A few weeks back, our daughter was facing a challenge while on the El Camino de Santiago, a 500-mile walk across Spain. Her feet hurt, and she had blisters. But her El Camino-comrade was right there beside her, encouraging her with the words: “You can do this! Your mom is from Tiskilwa!” With that quick reminder about her heritage, my daughter knew she could finish the day’s walk just fine, after all she had Tiskilwa-blood running in her veins.
I was never quite so proud of my hometown.
I’m not so sure of the story’s entire background, but apparently our daughter and her traveling companions had talked about their upbringing and their homelands and the things that stood out to them. Apparently, my childhood stories of life in Tiskilwa had made an impression on my daughter. I know I’ve always been a bragger when it comes to Tiskilwa, boasting about its schools and teachers, about the hard work ethic and kindness I witnessed in its residents.
Knowing that this international bunch of young people were walking across Spain and talking about the merits of being from Tiskilwa, Illinois, United States of America … well, that’s something worth remembering.
For the last 38 years since I’ve been married, I have had a new hometown, Wyanet, which also gives me a sense of pride. There’s something to be said about knowing your neighbors and caring what happens to them, about following the local sports teams even after your kids graduate and supporting local businesses as much as possible. That’s what I’ve seen in Wyanet.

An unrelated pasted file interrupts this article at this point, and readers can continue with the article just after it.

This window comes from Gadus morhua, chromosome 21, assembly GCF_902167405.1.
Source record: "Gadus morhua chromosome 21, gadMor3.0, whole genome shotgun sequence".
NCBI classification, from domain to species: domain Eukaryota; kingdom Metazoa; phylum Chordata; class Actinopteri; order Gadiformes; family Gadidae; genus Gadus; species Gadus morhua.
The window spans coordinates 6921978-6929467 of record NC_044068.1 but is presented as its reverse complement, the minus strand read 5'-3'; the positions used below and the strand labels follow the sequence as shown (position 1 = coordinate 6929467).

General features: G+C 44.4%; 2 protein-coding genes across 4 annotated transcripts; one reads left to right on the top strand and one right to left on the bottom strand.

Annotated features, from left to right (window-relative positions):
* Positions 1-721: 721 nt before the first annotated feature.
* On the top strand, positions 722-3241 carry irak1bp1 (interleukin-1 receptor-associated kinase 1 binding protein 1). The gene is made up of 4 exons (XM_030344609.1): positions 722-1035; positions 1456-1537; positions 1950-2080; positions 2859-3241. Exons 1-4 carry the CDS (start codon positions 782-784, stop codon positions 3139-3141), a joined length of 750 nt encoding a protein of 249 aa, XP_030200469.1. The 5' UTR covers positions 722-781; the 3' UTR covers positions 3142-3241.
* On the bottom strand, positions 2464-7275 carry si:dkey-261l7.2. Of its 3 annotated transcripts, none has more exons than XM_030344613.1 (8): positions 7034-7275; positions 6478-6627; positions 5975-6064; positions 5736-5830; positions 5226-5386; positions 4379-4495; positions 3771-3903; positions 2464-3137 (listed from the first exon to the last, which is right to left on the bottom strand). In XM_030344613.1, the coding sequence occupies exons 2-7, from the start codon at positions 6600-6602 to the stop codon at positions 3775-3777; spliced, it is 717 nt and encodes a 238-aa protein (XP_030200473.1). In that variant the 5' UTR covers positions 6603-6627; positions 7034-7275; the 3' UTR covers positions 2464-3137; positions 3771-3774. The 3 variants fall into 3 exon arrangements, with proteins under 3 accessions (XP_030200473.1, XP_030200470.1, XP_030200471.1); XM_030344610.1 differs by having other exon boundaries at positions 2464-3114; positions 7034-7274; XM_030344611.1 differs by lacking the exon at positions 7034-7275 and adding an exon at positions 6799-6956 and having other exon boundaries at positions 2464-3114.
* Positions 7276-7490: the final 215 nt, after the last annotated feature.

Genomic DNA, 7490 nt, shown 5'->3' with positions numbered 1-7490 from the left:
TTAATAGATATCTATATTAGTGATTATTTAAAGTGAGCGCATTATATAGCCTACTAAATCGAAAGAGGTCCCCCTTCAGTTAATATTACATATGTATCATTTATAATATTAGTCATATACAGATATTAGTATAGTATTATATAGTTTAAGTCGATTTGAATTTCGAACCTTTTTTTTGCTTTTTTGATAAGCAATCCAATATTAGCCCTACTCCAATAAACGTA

I remember when our daughters were in summer softball league and the teams would travel to neighboring towns for games. We had this one coach who was such a good encourager and motivator. He would often yell out to the girls “Show them where you’re from!” I loved that community-spirit kind of approach, and it worked. The girls would straighten up a bit taller, swing the bat a bit harder, stretch further for the balls. No matter how the game ended, we knew who we were, and we wanted to represent our town well.
There’s a lot to be said for community pride. We could probably all look at our hometowns and see things we’d like to change, but there’s also so many good things to appreciate about our communities.
In my mind, I think summer time is probably one of the best times of the year to see community spirit alive and well, with all the summer ball games, festivals, 5K runs and parades happening across Bureau County. And behind every single one of those events stands a group of people, no doubt exclusively volunteers, who have worked hours to make those ball games, festivals, 5K runs and parades happen.
And I can think of only twice when I stopped to say thank you.
So this can be my own little way of saying thank you to community leaders and non-leaders who work to make our communities a better place to live. Thank you to all the many residents who keep their yards mowed and who plant flowers, who care about their neighbors and look out for each other. That’s community.
Who knows, maybe some day there will be an international group of young people talking about your hometown as they walk across Spain.
BCR Senior Staff Writer Donna Barker can be reached at email@example.com.